On Sunday, July 17, Susie Ford shared a unique parable about the sustainable nature of agricultural bio-diversity. We then discussed the need for greater diversity within the church. Here are the comments that various individuals shared.
- I appreciate the ideal situation – to have a very diverse group – but I also realize that a homogeneous group is not necessarily a bad thing in terms of beliefs. You have to have similar beliefs to make it easier for a church to move forward – a theology or form of worship that makes everyone in the fellowship comfortable.
- Is diversity really just about race? What about economic, educational, cultural, and political diversity? Race is just one measure of diversity.
- It’s important for a church to have boundaries, not walls. Boundaries are flexible. They tell us where we stand at any point in time – what we believe in. If we are not comfortable with certain beliefs, we can choose not to embrace them until such time as we feel more in alignment with them.
- I love the vision of diversity. Respect and tolerance are vital for keeping a diverse population together.
- I embrace diversity in everyday life, but I find it difficult to embrace others’ views when they feel offensive or threatening. I guess that’s part of the dynamic tension of being around people who think differently than I do.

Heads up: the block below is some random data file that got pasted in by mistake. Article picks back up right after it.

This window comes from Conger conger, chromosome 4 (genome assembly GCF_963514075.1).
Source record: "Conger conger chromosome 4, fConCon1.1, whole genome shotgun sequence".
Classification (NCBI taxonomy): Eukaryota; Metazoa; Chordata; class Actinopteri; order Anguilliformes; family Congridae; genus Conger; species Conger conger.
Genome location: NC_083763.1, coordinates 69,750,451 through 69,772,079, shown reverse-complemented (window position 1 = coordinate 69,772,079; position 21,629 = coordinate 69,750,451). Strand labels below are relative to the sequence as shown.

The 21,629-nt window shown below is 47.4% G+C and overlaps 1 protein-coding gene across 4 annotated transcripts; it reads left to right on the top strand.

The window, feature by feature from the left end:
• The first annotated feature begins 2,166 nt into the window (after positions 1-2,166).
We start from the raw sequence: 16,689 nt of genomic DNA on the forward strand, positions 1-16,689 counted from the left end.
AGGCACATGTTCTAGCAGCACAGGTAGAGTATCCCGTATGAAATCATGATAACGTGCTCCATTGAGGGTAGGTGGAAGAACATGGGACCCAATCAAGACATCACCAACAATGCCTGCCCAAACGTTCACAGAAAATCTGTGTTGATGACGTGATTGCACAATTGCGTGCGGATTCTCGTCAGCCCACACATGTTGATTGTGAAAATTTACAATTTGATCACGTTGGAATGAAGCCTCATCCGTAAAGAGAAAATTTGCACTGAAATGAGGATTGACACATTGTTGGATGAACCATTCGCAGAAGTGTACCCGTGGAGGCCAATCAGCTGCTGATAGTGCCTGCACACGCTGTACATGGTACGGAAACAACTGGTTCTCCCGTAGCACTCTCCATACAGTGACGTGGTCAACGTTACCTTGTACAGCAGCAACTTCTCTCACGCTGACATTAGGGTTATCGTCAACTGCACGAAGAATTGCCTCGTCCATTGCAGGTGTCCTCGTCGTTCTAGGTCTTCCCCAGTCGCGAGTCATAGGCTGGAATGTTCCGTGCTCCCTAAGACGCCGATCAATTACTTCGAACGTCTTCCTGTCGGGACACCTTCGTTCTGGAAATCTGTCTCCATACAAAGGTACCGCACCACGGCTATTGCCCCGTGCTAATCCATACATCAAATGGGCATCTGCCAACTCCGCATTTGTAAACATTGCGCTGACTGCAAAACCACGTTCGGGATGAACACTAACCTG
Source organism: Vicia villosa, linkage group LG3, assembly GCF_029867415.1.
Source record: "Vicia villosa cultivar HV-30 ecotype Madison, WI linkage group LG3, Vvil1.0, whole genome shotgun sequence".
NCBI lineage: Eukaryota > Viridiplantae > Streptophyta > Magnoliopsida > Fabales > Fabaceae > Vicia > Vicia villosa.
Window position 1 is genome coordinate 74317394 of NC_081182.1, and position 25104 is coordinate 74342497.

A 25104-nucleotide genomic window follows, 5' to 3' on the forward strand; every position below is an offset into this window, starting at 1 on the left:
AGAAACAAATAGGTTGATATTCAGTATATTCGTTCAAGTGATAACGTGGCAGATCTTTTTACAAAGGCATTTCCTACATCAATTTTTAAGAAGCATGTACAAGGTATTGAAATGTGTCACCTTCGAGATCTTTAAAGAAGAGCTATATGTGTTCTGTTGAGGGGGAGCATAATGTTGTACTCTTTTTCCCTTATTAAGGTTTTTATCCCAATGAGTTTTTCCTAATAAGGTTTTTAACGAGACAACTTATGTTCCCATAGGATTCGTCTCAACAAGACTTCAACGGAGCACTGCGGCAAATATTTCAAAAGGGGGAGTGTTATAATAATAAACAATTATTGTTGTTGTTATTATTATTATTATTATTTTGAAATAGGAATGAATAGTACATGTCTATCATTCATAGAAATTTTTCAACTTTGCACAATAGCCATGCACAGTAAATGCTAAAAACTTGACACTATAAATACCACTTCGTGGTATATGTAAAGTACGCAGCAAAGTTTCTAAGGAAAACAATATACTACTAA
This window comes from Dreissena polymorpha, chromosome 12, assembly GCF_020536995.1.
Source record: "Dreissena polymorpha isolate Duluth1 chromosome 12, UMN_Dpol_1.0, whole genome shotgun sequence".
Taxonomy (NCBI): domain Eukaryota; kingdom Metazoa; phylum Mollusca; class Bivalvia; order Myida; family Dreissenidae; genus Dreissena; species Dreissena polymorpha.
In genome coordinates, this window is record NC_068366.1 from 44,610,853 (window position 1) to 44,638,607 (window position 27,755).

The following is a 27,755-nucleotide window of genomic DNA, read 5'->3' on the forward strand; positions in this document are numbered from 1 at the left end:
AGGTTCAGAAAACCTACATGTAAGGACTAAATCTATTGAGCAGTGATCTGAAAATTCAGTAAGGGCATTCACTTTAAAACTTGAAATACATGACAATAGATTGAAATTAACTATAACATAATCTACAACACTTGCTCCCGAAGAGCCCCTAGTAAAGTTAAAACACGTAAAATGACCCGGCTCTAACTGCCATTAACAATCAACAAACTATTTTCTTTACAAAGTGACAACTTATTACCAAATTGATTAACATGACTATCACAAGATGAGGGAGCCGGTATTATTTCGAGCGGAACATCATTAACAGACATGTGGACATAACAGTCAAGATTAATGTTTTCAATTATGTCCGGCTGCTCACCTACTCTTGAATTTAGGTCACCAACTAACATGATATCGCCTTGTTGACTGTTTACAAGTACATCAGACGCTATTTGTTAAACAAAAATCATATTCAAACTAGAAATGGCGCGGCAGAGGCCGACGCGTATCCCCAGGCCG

- I started attending FCMF because of what Steve and Gus were doing – being self-sacrificing and serving others. When people serve God outside of their comfort zone, they often become more comfortable with diversity. I believe there is a real sense of acceptance among Mennonites.
- I think there are different ways of thinking about diversity. For example, in marriage, diversity must be tolerated. After all, marriage is often the coming together of different internal belief systems. Also, when examining diverse opinions, we must remind ourselves that extreme ideas often come from a place of pain and suffering.
- I have found that diverse opinions and behaviors are more acceptable and beneficial as long as people are good to one another.
- When people clash, it may be best to have some sort of person who can act as a buffer and bear witness to the differences between people.